It is hypothesized that the use of multiple MCDA methods to develop multiple rank orders of studied alternatives will provide evidence, through a lack of re-ranking between alternatives, of the robustness of the rank order and usability of this rank order for decision-making purposes. Herein, this is tested with a case study of biomass supply, comparing eighteen specific alternatives, taking into account biomass delivered cost, sugar yield for each feedstock *via* a biochemical conversion process, harvestable months, transportation distance, and environmental preference.

**METHODS**

The first steps toward multi-criteria decision making that encompasses environmental impacts, financial analysis, and other criteria of biorefinery feasibility is to define the problem being addressed, identify the criteria for analysis, and evaluate these criteria for potential overlap to avoid double-counting of attribute values during weighted scoring and rank ordering (Dubois and Prade 1980).

Detailed supply chain models were developed for various feedstocks (Daystar 2014; Daystar *et al.* 2014; Reeb *et al.* 2014, 2015), and life cycle assessment was conducted in SimaPro v7.2 (PRé Consultants 2014) using Ecoinvent 2.2 data (Frischknecht *et al.* 2005) and the TRACI 2.0 impact assessment method (Bare *et al.* 2002; Ryberg *et al.* 2014). Environmental impact categories included are shown in Table 1. SMAA-LCIA (Rogers and Seager 2009; Prado-Lopez *et al.* 2014) was conducted using midpoint impact values for each impact category and the Gloria *et al.* (2007) weighting set for producers. Environmental preference probability distribution functions were developed for each alternative and a single score was calculated from this for ranking purposes.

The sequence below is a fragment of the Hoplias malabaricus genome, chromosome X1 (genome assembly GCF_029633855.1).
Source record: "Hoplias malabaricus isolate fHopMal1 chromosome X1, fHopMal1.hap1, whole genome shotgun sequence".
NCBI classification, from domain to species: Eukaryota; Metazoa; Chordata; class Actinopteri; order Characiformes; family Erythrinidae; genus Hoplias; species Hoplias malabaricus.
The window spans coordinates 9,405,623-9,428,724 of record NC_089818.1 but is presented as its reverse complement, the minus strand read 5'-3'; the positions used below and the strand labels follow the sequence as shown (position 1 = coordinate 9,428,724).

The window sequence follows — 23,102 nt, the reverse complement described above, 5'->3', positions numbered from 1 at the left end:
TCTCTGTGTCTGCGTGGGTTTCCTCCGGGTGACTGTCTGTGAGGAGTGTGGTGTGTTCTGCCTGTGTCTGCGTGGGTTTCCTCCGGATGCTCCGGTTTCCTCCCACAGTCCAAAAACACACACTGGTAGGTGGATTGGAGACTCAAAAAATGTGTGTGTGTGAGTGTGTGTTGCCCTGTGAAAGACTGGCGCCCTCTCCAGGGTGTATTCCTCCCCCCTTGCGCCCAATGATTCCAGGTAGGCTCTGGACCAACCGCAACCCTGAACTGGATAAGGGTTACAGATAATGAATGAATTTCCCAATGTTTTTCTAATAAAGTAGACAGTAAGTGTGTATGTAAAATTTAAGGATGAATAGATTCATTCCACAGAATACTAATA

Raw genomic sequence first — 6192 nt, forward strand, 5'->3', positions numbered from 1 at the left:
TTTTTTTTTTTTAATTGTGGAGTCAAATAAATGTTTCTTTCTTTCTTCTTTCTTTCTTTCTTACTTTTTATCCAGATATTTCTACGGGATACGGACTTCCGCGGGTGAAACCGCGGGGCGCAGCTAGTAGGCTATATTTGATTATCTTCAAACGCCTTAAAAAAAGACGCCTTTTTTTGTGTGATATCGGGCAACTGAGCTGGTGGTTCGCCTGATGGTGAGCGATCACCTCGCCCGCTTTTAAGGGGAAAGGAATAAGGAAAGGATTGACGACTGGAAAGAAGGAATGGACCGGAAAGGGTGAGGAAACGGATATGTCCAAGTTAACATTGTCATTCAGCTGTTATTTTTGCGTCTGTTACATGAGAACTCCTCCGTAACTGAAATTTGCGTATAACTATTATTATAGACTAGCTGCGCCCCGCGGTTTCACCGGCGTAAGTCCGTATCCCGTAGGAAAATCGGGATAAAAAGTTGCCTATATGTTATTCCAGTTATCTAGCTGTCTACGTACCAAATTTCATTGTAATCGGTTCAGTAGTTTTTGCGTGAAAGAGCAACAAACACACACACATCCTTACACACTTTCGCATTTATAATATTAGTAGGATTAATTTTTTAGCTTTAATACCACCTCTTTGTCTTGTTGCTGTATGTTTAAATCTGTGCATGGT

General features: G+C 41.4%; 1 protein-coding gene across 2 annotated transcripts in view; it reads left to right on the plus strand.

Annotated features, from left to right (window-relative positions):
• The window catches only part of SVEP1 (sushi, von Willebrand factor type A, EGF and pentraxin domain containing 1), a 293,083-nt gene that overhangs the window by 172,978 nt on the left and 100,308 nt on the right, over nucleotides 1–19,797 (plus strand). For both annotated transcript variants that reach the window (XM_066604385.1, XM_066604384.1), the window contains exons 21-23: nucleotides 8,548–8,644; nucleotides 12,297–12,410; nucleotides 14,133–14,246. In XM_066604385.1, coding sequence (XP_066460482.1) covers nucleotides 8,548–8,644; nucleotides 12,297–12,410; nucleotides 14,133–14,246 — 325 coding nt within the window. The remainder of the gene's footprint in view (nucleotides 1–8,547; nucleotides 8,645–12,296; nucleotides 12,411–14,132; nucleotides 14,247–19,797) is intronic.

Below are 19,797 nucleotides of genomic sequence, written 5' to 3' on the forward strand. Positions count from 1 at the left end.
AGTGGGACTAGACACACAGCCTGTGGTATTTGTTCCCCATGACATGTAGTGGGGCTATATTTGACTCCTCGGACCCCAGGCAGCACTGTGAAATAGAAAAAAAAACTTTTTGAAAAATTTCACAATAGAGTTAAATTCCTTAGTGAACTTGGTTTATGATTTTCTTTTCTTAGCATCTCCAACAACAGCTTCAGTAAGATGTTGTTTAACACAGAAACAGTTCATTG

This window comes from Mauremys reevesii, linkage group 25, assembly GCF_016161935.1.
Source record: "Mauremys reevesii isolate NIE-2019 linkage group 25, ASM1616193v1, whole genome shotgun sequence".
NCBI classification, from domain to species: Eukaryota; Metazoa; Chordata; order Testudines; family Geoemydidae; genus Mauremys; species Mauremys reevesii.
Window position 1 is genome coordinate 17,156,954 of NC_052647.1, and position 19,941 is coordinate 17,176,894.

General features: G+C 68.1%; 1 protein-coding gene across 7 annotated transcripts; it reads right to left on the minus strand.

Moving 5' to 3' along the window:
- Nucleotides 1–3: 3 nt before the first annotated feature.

**Table 1.** TRACI Impact Categories, Acronyms and Units (Bare *et al.* 2002).

A representation of the combined supply chain, financial analysis, environmental LCA, and MCDA methodology used to rank biomass alternatives is shown in Fig. 1.

**Fig. 1.** Graphic representation of the combined feasibility assessment method for *n* biomass alternatives and the application of weighting values for *m* criteria during the multi-criteria decision-making ranking process

Delivered cost of the feedstocks and feedstock availability were calculated and sugar yield estimated as described by Reeb *et al.* (2014, 2015). The environmental preference single score, delivered cost (financial indicator), transportation distance (technical supply chain indicator), months of harvest (technical supply chain indicator), and sugar yield (technical conversion indicator) raw values were together considered the raw values matrix for the criteria set. Three primary MCDA methodologies were employed to explore the effect of various methods on rank order, to apply various weighting sets, and to employ different scoring distribution methods, Table 2.

**Table 2.** Scenario Parameters and Assumptions Used for Each MCDA Method

**Stochastic Multi-Attribute Analysis for Environmental LCIA Results**

Stochastic multi-attribute analysis of life cycle impact assessment results (SMAA-LCIA) was used to generate a multi-attribute single score of “environmental preference” through stochastic modeling of weighted environmental impact values and Monte Carlo simulation of the effect of data uncertainty (Prado-Lopez *et al.* 2014).

Uncertainty values used in the stochastic modeling of environmental preference probability distribution functions according to the Prado-Lopez *et al.* (2014) method are provided in Table 2. Coefficient of variation (CV) values, defined as the standard deviation as a percentage of the mean, are provided in Table 3 and can be used to understand the dispersion of the probability distributions generated for SMAA-LCIA.